His five goals and five assists in 43 games played now makes him among the top-10 Canucks in even-strength points per game.

More from The Canuck Way

As the Utica Comets settle down and as Shinkaruk leaves for his hometown Calgary, the most NHL-ready prospect is centre-wing hybrid Brendan Gaunce. To make room for Gaunce, Vey should be moved for something in return rather than nothing, which would be the case if he enters the offseason as a restricted free agent.

Also with Mike Zalewski looking good during his call-up, though Alex Friesen’s stint with the Canucks seem to be ending, the Canucks should have a difficult choice to make over the offseason on whether Zalewski deserves a new contract or not. Again, this decision would be a lot easier to make with Vey out of the picture.

And of course, the absence of Vey would clear up uncertainties in GM Jim Benning’s mind, allowing him to aggressively pursue some big-name free agents this coming offseason. The Canucks have enough of their own players on expiring contracts, from Andrey Pedan to Sven Baertschi.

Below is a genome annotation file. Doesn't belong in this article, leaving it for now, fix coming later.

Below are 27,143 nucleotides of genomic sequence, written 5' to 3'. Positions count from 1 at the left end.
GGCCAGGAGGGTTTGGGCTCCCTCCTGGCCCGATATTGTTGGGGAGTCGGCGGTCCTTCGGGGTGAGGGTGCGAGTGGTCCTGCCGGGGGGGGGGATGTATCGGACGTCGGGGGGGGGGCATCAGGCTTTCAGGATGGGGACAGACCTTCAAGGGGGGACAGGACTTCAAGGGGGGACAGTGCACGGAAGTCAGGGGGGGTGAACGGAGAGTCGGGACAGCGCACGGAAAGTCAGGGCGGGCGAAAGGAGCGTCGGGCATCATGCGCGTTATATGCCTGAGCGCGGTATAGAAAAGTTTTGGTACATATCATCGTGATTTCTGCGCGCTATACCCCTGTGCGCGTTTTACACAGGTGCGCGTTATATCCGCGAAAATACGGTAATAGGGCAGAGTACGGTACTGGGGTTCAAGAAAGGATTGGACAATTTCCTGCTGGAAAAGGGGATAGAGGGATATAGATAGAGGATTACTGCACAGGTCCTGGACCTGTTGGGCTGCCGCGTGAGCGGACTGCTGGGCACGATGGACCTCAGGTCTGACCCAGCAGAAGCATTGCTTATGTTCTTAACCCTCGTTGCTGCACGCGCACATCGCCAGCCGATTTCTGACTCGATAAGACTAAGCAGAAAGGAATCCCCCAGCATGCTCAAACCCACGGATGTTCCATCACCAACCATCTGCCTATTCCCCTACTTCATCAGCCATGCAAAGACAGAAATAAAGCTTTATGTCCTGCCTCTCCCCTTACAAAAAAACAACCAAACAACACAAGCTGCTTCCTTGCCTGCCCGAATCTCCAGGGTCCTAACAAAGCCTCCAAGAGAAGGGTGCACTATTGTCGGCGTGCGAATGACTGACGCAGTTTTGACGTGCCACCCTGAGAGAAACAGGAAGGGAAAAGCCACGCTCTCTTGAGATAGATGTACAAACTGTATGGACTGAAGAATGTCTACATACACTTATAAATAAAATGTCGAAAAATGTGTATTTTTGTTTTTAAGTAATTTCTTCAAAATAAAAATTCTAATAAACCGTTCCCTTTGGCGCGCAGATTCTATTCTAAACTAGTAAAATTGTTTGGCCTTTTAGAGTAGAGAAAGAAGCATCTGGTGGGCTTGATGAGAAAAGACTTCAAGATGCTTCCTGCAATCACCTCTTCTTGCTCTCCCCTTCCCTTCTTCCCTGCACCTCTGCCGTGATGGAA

Finally with Granlund now in town, Vey faces most imminent lineup challenges. Granlund, Cracknell, and McCann should be the bottom-six centre rotation for the Canucks, and though the 25-year-old has well-documented chemistry with Emerson Etem, Etem seems to be more effective on a checking fourth line to the right of Derek Dorsett and Cracknell.

First Reaction to the Trade: Shinkaruk straight up for Granlund?

That leaves McCann and Granlund as two-thirds of the third line, with Alex Burrows most likely to fill out the remaining winger’s slot. Bottomline? No more use for Vey, no more spots for Vey, hence no more time for Vey in Vancouver.

The Canucks’ management would not be “tanking” if they make such move to move out Vey, as they would be simply giving McCann and Granlund a lot more playing minutes.

A Modest Proposal